Loosening regulations around telecom will likely benefit broadband and wireless carriers. The NCTA, the Internet and Television Association, which lobbies for the cable industry, said it’s eager to work with President-elect Trump.

“We look forward to participating in a constructive and robust discussion about policies that will continue to make America a global technology and entertainment leader,” they said in a statement Wednesday.

Industry Consolidation and Broadband

Trump also seems to have taken a populist view against mergers and acquisitions. That could spell trouble for big pending mergers, including AT&T’s $85 billion takeover of entertainment giant Time Warner. When that deal was announced last month, Trump vowed to block the merger if he was elected.

“As an example of the power structure I’m fighting, AT&T is buying Time Warner and thus CNN, a deal we will not approve in my administration because it’s too much concentration of power in the hands of too few,” he said.

AT&T’s executives still like their chances of getting the deal approved by the US, pointing to statements Trump made in his victory speech about investing in “infrastructure.”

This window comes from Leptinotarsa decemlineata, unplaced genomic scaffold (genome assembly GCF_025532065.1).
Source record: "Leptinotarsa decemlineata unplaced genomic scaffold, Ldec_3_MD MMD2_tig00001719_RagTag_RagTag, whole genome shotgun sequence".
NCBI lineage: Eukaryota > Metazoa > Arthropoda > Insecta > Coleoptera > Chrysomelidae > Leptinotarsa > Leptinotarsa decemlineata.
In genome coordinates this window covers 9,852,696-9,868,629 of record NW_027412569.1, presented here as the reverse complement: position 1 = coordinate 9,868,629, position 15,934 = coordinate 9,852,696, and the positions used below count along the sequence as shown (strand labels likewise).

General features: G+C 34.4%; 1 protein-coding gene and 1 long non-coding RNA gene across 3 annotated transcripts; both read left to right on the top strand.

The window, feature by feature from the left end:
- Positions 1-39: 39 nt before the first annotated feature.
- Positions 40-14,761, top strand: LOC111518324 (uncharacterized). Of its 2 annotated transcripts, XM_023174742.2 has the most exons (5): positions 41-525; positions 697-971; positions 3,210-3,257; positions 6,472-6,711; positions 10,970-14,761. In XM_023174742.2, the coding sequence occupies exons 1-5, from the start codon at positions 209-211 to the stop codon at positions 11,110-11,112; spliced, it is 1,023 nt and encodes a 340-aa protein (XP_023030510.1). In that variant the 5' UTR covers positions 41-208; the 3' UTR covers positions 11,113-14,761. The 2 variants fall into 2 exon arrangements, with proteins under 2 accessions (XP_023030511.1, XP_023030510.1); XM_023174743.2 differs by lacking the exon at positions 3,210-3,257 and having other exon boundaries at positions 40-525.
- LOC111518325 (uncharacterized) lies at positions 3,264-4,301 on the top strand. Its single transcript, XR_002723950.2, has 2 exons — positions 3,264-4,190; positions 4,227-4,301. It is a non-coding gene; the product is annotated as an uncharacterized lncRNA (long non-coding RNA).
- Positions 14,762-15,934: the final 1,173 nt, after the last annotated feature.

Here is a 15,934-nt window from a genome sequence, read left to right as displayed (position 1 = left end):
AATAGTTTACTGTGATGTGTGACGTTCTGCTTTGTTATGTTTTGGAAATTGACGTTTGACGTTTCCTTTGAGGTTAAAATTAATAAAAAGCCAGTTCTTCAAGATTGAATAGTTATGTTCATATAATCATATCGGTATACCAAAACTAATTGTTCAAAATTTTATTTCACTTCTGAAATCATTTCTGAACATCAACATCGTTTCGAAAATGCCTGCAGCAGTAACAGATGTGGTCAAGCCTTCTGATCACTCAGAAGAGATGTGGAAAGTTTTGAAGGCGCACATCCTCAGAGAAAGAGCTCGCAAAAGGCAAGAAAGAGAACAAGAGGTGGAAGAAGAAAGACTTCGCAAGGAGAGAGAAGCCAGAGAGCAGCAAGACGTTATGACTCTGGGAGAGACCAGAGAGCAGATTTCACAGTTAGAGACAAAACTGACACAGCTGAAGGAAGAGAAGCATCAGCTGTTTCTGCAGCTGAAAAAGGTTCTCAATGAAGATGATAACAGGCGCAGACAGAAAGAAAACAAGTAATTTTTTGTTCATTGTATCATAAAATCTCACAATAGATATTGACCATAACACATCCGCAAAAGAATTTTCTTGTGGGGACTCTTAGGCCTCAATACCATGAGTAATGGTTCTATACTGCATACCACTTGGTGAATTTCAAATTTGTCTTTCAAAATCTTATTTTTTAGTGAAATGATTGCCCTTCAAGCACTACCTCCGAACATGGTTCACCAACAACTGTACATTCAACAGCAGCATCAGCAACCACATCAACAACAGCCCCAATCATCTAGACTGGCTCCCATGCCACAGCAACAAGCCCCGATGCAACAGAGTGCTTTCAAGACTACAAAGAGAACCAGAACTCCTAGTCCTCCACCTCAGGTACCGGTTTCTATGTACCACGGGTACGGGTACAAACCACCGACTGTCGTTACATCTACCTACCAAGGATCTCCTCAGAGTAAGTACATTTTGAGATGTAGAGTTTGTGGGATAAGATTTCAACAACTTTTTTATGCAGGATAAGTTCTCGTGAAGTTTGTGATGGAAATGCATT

“His policies and his discussions about infrastructure investment, economic development and American innovation all fit right in with AT&T’s goals,” Chief Financial Officer John J. Stephens said Wednesday. “We’ve been the leading investor in this country for more than five years running, and our Time Warner transaction is all about innovation and economic development, consumer choice, and investment in infrastructure with regard to providing a great 5G mobile broadband experience.”

Encryption and Cybersecurity

The president-elect has made only vague statements about privacy and security, and downplayed Russia’s alleged hacking into the Democratic National Committee and Clinton’s campaign email servers. Still, when the Justice Department tussled with Apple over unlocking the iPhone of the terrorist suspect in the San Bernardino shooting, he called for a boycott of Apple products.

What he has said about cyber security is that there should be a review of US cyber defenses by a “Cyber Review Team.” He also told the The New York Times in July that “certainly cyber has to be in our thought process, very strongly in our thought process… Inconceivable the power of cyber… you can make countries nonfunctioning with a strong use of cyber.”

RELATED: The Union Built Cloud Secure Data Storage Solution

Tax Policy

The biggest boost to the tech industry could come from Trump’s plans to lower corporate tax rates to encourage companies to invest their money in the US.

There’s a good chance that money could be invested in the US, said Rob Atkinson, president of the Information Technology & Innovation Foundation (ITIF). But it’s not a given. In 2004, the US allowed American companies to bring in the profit they’d earned overseas in the hope they would hire more workers. Most of the money went to executives and shareholders, instead.

Trump has also called for high import taxes on products, which could drive up prices for consumers on tech goods. In January, Trump said in a stump speech, “We’re going to get Apple to build their damn computers and things in this country instead of in other countries.”